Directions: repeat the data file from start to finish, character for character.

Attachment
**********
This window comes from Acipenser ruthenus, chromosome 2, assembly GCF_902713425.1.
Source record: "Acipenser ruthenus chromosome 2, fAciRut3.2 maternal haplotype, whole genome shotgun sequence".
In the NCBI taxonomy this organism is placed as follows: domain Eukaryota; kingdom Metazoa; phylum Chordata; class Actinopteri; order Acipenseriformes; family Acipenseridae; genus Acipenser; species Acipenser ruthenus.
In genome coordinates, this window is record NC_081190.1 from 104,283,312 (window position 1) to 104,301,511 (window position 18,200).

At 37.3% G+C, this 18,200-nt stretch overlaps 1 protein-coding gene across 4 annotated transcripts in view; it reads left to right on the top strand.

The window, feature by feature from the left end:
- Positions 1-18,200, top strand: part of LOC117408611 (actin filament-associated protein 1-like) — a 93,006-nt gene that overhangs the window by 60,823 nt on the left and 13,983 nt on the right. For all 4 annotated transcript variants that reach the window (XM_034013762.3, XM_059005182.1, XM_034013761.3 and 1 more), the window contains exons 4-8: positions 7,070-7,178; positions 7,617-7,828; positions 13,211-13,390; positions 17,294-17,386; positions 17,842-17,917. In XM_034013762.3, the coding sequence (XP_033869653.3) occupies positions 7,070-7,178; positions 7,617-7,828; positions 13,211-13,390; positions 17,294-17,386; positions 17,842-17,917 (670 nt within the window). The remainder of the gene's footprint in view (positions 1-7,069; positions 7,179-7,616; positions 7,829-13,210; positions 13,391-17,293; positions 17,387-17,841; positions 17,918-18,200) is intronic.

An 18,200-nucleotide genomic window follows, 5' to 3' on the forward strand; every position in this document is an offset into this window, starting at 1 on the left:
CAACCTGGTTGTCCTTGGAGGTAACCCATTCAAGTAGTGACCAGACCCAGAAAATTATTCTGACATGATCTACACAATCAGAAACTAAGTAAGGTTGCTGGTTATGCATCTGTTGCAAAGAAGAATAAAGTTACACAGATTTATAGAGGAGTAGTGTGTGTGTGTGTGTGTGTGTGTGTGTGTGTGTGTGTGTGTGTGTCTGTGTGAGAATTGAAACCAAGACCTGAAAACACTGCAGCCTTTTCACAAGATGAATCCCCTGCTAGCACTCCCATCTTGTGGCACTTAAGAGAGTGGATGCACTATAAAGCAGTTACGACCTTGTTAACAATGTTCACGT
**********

This window comes from Acipenser ruthenus, chromosome 2, assembly GCF_902713425.1.
Source record: "Acipenser ruthenus chromosome 2, fAciRut3.2 maternal haplotype, whole genome shotgun sequence".
In the NCBI taxonomy this organism is placed as follows: domain Eukaryota; kingdom Metazoa; phylum Chordata; class Actinopteri; order Acipenseriformes; family Acipenseridae; genus Acipenser; species Acipenser ruthenus.
In genome coordinates, this window is record NC_081190.1 from 104,283,312 (window position 1) to 104,301,511 (window position 18,200).

At 37.3% G+C, this 18,200-nt stretch overlaps 1 protein-coding gene across 4 annotated transcripts in view; it reads left to right on the top strand.

The window, feature by feature from the left end:
- Positions 1-18,200, top strand: part of LOC117408611 (actin filament-associated protein 1-like) — a 93,006-nt gene that overhangs the window by 60,823 nt on the left and 13,983 nt on the right. For all 4 annotated transcript variants that reach the window (XM_034013762.3, XM_059005182.1, XM_034013761.3 and 1 more), the window contains exons 4-8: positions 7,070-7,178; positions 7,617-7,828; positions 13,211-13,390; positions 17,294-17,386; positions 17,842-17,917. In XM_034013762.3, the coding sequence (XP_033869653.3) occupies positions 7,070-7,178; positions 7,617-7,828; positions 13,211-13,390; positions 17,294-17,386; positions 17,842-17,917 (670 nt within the window). The remainder of the gene's footprint in view (positions 1-7,069; positions 7,179-7,616; positions 7,829-13,210; positions 13,391-17,293; positions 17,387-17,841; positions 17,918-18,200) is intronic.

An 18,200-nucleotide genomic window follows, 5' to 3' on the forward strand; every position in this document is an offset into this window, starting at 1 on the left:
CAACCTGGTTGTCCTTGGAGGTAACCCATTCAAGTAGTGACCAGACCCAGAAAATTATTCTGACATGATCTACACAATCAGAAACTAAGTAAGGTTGCTGGTTATGCATCTGTTGCAAAGAAGAATAAAGTTACACAGATTTATAGAGGAGTAGTGTGTGTGTGTGTGTGTGTGTGTGTGTGTGTGTGTGTGTGTGTGTCTGTGTGAGAATTGAAACCAAGACCTGAAAACACTGCAGCCTTTTCACAAGATGAATCCCCTGCTAGCACTCCCATCTTGTGGCACTTAAGAGAGTGGATGCACTATAAAGCAGTTACGACCTTGTTAACAATGTTCACGT